Requiem Aeternam - Philosopher
Progressive/ Black/ Death laced with acoustics
8 songs (46:20)
Release year: 2004
Reviewed by Nathanael

With the unfortunate amount of cloning and overall lack of originality currently taking place in heavy metal, it’s incredibly refreshing to hear an album like Philosopher. A surprisingly coherent mix of styles ranging from power, progressive, black and death, this three piece have crafted a complex yet enjoyable listening experience that should appeal to a wide range of metal fans.

Hailing from Uruguay of all places, Requiem Aeternam started out in 1995 with a line-up that consisted of current Opeth members Martin Lopez and Martin Mendez, as well as Pablo Magallanes and Jose Romero, the only remaining original member and driving creative force behind the band. Releasing their Eternally Dying EP in 1997 and debut album of the same name in 1998, Romero then moved to New York in 2002 following the band’s Eternally Tour in South America. After landing a new line-up consisting of Maciej Kupszewski on bass and Immolation’s Alex Hernandez on drums, the band was finally ready to record a the follow-up to their debut album.

It appears all of the line-up changes and time since Eternally Dying has paid off in a big way. To be honest, I’m not entirely sure how to approach an analysis of an album like Philosopher. For starters this is a concept album, as each song deals with the work of a specific philosopher such as Nietzche, Kierkgaard and Rousseau to name a few. As for the music itself, this album has many faces. Romero’s varied guitar work ranges from speedy tremolo riffs and equally quick solos to soft acoustics and more Opeth-like grooves. In fact, one of the only things I can say about this album for certain is that I can only really compare Requiem Aeternam to Opeth. However, other than the main riff in the extended piece Logos and the continuous manipulation of dynamics from heavy to acoustic and growled to clean vocals, Requiem Aeternam don’t really sound anything like Opeth. Much of this can be attributed to the black metal blasts of Wisdom and the untitled eighth track, the speedy death/ thrash influenced Desperation and the more progressive rock-oriented Liberty. This is exactly the kind of variety and originality that should get a band like Requiem Aeternam more attention than the overwhelming amount of metalcore and melodic death clones but unfortunately the world is far from perfect. Regardless, these guys come off sounding surprisingly different which is something that is hard to come by these days.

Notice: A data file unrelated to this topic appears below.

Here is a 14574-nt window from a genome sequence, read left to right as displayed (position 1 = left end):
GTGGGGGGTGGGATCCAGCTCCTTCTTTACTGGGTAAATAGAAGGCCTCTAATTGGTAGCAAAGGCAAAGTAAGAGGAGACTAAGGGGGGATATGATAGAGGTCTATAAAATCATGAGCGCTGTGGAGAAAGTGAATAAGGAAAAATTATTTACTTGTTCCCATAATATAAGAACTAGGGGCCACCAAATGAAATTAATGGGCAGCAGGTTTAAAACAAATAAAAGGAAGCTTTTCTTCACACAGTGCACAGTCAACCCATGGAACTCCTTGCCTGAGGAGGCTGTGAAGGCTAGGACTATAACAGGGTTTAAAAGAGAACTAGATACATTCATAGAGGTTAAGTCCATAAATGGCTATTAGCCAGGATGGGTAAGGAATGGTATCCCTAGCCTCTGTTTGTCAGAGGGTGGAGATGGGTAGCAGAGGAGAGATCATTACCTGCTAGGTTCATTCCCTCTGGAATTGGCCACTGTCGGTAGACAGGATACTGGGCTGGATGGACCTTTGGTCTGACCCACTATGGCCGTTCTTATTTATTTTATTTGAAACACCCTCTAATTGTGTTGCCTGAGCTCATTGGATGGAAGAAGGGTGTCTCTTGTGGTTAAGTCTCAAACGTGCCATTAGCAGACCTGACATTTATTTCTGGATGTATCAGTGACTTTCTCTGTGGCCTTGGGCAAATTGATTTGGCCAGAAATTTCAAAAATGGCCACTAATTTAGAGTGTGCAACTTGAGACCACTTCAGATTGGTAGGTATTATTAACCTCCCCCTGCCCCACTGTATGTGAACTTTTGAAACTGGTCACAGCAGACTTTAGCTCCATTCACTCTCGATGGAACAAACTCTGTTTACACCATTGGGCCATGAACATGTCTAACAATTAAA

As for the drum work by Alex Hernandez, prepare to be amazed. This guy manages to cover the entire repertoire of heavy metal drumming on this album with unbelievable ease, while flavoring the soft acoustic passages with astounding grace. Never letting his ego take control of the sticks, this guy knows exactly how to go with the flow, whether fast and aggressive or steady and subdued. Unlike most metal drummers, he knows how to work the entire kit without drawing any attention away from the music’s focus.

While I am extremely impressed with this album, the band still has some slight room for improvement in the vocal department. Now I understand that English is not Romero’s first language, but had they hired a professional extreme and clean vocalist this album could have very well been flawless. Though Romero does get the job done, his clean vocals do sound a bit stretched at times, a fact that is unfortunately emphasized by his noticeable accent. As for his extreme voice, it also gets the job done but I would recommend that they either find a new vocalist or that Romero work extra hard on improving his own for the band’s next studio release.

Minor gripes aside, Requiem Aeternam have put South America back on the metallic map and given me a reason to remain optimistic when considering the future of heavy metal. Considering that this is only their second full-length, I can’t help but believe that the best is yet to come. Should this prophesy be fulfilled, these guys will surely become a household name in the near future. Keep up the good work!

Killing Songs :
Nathanael quoted 88 / 100
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There are 2 replies to this review. Last one on Mon Feb 28, 2005 5:13 pm
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